Senegalese Visual Artist Aly Kourouma On His Lifelong Journey From Dakar To Los Angeles

Senegalese multimedia artist Aly Kourouma speaks with Benjamin Lebrave of Akwaaba about his life, influences and his artistic journey.

You’ve mentioned to me in the past that music was very, very important in your house in Dakar.

One thing I definitely remember, from a very young age, and I feel very lucky about that, is that my uncle was really, really into music. I grew up with a more diverse realm of music than most. We had everything going from African pop albums, to French hits, to American soul, we even had early 1970s electronic music, opera, and Hector Berlioz. We were listening to all kinds of stuff at home!

Senegal is like any other country in Africa, you hear music everywhere, in cabs, in weddings, in the middle of the street, music was pretty much everywhere. There wasn’t as much variety as there is now, only one TV channel, very few radio stations. So there were shows I used to listen to religiously. They were the only way for me to have access to stuff from foreign countries, soul music, stuff like that.

Stream selections from the musicians Ally Kourouma mentions in this playlist above.

Whatever was available musically was very diverse though. Senegal was a former French colony, so there was this influx of French music, I grew up listening to Claude François, Charles Aznavour. Senegal is also a Muslim country, close to Morocco, so there is a lot of Arabic music, not only religious. Also some really interesting sub genres, which may seem surprising to hear in Africa. Bollywood music was HUGE in Senegal in the 1970s. There would be Bollywood singing contests on TV, Senegalese just have this affinity with pop Indian stuff. So Bollywood on top of Arabic music, and influence from France. Besides American soul, and rap, and all of that.

The other genre which had a big impact on me was Cuban music: it was HUGE when I grew up in Senegal. I remember seeing Cuban orchestras touring in Senegal when I was a kid, it’s a vivid memory. I remember seeing Orchestra Aragon performing on New Year’s Eve. I feel I am really lucky to have grown exposed to so much music — even though I HATED Cuban music as a kid.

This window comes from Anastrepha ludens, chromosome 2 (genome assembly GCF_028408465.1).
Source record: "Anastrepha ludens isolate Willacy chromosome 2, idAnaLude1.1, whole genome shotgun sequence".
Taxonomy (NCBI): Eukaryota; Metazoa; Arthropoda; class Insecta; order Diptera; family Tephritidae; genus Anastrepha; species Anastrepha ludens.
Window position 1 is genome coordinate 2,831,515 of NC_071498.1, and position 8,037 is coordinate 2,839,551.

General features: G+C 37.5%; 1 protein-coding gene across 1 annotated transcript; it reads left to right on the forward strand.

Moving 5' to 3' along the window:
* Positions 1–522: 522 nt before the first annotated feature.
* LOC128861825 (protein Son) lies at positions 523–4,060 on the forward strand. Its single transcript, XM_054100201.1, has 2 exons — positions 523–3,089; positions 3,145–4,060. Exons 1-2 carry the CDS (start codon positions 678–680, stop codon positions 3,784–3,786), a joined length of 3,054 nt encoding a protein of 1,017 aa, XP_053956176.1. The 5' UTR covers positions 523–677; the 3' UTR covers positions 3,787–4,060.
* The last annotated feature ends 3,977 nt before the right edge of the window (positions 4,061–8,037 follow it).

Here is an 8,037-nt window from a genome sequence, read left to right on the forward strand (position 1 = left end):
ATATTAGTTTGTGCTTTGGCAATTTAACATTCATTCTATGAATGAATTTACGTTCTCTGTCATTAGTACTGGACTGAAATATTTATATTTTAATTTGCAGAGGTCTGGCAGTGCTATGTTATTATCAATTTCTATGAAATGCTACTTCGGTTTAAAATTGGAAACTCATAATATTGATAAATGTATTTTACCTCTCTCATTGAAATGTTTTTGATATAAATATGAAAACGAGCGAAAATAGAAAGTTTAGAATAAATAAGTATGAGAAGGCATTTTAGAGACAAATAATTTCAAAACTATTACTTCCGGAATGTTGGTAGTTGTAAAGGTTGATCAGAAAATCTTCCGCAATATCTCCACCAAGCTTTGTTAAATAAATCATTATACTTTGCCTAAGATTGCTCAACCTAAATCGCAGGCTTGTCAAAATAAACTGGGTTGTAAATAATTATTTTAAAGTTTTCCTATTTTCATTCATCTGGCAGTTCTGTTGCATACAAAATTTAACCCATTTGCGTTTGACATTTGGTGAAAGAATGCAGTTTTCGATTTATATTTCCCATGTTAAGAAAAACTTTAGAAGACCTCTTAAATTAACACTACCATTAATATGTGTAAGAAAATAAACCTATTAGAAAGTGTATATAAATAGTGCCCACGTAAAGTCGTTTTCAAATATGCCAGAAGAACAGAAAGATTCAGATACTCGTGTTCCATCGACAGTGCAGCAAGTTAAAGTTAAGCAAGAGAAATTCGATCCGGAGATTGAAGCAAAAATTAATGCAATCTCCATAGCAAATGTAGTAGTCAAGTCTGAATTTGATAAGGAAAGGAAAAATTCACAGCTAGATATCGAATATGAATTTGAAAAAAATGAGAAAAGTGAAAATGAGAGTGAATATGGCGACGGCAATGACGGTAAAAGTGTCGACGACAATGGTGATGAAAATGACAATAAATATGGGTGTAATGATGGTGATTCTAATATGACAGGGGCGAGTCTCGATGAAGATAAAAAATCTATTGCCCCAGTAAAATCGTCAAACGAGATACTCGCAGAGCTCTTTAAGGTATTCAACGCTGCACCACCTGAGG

Out of all of those, what stands out as the soundtrack to my childhood, was Jean-Michel Jarre. My dad LOVED Oxygène and Equinox. The day he bought Oxygène, he actually forgot to pick us up from school. I was also a big fan of Charles Aznavour, I used to love that stuff, and of course a lot of soul music in general. I discovered Michael Jackson when I was twelve, and that was a big deal. I remember, I must’ve been around 13, a friend gave me a random unmarked tape. I played that tape, I’d say pretty much every day for a full year without knowing what was on that tape. Years later I realized it was Afrika Bambataa and Soul Sonic Force! That changed my whole perception of music, I became a B Boy. That was probably around '81, there was no internet to find out anything, somebody would go to the States or to France, and would bring something to the neighbors, and that tape would go around, everybody would borrow it, that’s how music spread.

Also, around that time, some friends brought back episodes of Soul Train. I would watch those religiously, it was the shit. Music was a big deal, and really influenced me. Art, music and comic books. It really affected my output today.

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